Whether your company has been in business for over 10 years or your business has just bloomed, in order to set up the most engaging social media marketing campaign, there are a few elements you need to consider.
Do you use social media to promote your small business?
You’re in good company. New research has revealed that almost three-quarters of small and medium-sized businesses (SMBs) now use social media, with mobile marketing also very much on the rise.
Google now makes it easier for business owners to see who is reviewing them across the web. Verified business owners who are already using the recently updated Places for Business user interface can now go to their profiles, where they’ll find a new “Reviews” section. There, they will find all of their customers’ online reviews and be able to respond to them. The service also offers some basic review analytics so businesses can track how their reputation changes over time.
The service doesn’t just pull in reviews from Google properties, by the way. It also aggregates data from around the web, too. This makes it a pretty comprehensive tool for business owners who want to manage their online reputations. Google will pull in data from most of the review sites that currently allow it to snippet their content, including TripAdvisor, Zagat, UrbanSpoon, Insider Pages and others.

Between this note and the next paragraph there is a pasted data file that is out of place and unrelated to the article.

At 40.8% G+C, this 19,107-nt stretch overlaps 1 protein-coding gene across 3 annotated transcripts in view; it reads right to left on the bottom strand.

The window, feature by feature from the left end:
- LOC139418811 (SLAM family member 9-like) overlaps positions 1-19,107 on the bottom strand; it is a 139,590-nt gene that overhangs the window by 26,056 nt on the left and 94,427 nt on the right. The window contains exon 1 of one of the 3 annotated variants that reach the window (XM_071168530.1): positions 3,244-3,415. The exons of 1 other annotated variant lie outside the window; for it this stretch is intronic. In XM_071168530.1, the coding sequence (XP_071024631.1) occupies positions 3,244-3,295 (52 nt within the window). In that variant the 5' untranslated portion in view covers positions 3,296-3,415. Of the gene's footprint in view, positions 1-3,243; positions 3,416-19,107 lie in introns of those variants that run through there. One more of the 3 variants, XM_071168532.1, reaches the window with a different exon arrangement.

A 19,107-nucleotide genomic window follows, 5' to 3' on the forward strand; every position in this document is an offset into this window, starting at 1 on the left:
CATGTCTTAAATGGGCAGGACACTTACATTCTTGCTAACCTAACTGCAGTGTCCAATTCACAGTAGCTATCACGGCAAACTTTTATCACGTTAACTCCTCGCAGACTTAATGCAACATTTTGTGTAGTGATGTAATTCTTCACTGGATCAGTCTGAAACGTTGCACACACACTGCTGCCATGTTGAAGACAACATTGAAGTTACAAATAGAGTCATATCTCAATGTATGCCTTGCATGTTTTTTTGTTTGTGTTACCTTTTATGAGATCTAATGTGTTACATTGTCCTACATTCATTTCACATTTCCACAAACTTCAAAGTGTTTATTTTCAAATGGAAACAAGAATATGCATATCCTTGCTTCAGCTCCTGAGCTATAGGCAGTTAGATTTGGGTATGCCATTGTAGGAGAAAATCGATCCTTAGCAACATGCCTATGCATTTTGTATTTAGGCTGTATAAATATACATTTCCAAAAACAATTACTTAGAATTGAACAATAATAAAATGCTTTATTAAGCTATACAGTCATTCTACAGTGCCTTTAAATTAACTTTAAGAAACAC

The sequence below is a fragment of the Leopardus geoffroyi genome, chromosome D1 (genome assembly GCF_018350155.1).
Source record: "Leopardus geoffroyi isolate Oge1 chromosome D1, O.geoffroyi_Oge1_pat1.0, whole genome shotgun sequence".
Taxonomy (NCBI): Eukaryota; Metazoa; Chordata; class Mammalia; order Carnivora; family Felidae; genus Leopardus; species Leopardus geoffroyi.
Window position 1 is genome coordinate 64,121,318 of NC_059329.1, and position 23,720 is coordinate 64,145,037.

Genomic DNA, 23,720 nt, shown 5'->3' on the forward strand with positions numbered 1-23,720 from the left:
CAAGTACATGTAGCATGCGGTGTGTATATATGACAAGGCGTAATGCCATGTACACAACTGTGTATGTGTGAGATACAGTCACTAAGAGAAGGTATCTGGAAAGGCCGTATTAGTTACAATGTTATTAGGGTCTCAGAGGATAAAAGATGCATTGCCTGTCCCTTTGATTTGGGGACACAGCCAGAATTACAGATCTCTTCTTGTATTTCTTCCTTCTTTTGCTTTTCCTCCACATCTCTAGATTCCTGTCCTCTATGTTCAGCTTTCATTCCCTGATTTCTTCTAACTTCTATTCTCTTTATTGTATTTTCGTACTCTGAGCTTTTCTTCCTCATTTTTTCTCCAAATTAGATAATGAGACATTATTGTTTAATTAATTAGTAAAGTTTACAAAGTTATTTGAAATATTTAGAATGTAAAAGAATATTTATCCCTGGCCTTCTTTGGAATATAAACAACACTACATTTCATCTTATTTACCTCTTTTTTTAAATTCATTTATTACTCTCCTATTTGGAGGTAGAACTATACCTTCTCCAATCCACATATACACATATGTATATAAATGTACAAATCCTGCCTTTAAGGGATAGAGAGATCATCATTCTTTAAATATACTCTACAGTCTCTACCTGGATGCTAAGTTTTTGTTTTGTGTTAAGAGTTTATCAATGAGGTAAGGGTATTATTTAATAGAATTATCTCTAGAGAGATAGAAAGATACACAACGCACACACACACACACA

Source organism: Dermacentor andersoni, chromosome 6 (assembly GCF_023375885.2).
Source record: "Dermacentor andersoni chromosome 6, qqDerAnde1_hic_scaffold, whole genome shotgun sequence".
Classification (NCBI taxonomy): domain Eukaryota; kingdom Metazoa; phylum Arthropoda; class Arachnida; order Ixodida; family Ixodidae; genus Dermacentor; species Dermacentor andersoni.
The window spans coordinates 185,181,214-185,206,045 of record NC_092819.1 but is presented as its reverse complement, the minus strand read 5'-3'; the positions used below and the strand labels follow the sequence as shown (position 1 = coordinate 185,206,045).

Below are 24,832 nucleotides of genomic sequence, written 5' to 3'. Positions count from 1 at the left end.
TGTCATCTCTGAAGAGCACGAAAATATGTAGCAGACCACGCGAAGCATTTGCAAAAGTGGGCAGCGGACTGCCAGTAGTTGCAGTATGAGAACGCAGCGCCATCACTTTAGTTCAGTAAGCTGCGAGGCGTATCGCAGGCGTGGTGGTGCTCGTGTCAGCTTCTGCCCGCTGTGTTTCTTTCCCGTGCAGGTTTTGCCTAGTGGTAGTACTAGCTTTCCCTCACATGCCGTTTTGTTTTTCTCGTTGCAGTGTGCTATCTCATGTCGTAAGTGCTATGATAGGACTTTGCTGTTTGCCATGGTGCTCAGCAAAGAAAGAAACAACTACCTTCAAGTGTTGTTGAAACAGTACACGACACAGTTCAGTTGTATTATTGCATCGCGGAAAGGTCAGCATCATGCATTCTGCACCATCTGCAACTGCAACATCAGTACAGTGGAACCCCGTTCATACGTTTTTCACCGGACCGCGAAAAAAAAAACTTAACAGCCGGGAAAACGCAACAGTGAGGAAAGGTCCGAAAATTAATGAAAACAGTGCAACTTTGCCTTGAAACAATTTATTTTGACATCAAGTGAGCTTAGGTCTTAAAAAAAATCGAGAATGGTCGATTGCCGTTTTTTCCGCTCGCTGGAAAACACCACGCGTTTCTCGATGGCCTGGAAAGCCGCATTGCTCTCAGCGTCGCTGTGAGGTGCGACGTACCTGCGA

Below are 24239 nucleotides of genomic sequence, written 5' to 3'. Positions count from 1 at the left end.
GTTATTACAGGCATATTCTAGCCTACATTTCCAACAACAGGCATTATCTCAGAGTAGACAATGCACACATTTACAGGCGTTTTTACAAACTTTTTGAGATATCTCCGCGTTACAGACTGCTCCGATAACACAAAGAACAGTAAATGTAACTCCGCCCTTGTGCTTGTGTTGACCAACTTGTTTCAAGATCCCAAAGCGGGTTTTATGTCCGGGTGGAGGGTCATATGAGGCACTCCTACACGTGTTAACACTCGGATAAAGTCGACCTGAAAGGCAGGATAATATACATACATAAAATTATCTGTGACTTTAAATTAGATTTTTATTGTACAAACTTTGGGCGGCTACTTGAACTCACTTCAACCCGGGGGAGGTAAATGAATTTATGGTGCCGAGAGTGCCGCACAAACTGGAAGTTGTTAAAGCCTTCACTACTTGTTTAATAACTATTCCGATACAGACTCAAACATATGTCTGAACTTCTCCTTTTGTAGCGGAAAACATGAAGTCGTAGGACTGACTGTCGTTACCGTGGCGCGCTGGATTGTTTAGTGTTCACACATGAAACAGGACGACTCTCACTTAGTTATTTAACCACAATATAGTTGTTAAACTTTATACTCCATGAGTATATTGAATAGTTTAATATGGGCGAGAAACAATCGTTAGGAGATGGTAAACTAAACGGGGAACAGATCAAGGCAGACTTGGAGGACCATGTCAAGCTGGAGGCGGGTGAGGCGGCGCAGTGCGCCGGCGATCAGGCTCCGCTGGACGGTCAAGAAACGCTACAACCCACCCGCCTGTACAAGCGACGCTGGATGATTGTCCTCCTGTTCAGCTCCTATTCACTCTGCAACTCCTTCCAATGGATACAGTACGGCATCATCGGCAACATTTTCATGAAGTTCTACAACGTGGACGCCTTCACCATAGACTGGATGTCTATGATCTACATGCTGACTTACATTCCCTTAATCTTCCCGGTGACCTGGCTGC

What’s the best way to find out what users think about your service? Ask them. Twitter appears to be adopting that approach in the UK, where it has opened an online research group to help understand more about how people use its microblogging service.
Named #Birdsignals, the site was first made public by a tweet from Twitter UK last week. Curiously, the tweet below doesn’t appear on the @TwitterUK timeline, which confused some users and suggests it may have been sent to a limited audience with the intention of keeping things quiet.
Successful retailers in search of sales growth are increasingly going global by expanding their online-shopping operations in foreign countries, with China offering the choicest opportunity, says management consultancy A.T. Kearney.
In its annual Global Retail E-Commerce Index report, A.T. Kearney researchers concluded that shopping websites are no longer mere appendages to retailers’ physical stores. Instead they are seen as a “valid alternative” to costly and time-consuming investments in brick-and-mortar outlets.
“Retailers everywhere are diving into online retail as consumers across the globe in both developed and developing markets go online to buy products,” researchers wrote.
Globally over the past five years, online retail has recorded a compound annual growth rate of 17 percent, with expansion particularly strong in Latin America (27 percent) and Asia Pacific (25 percent).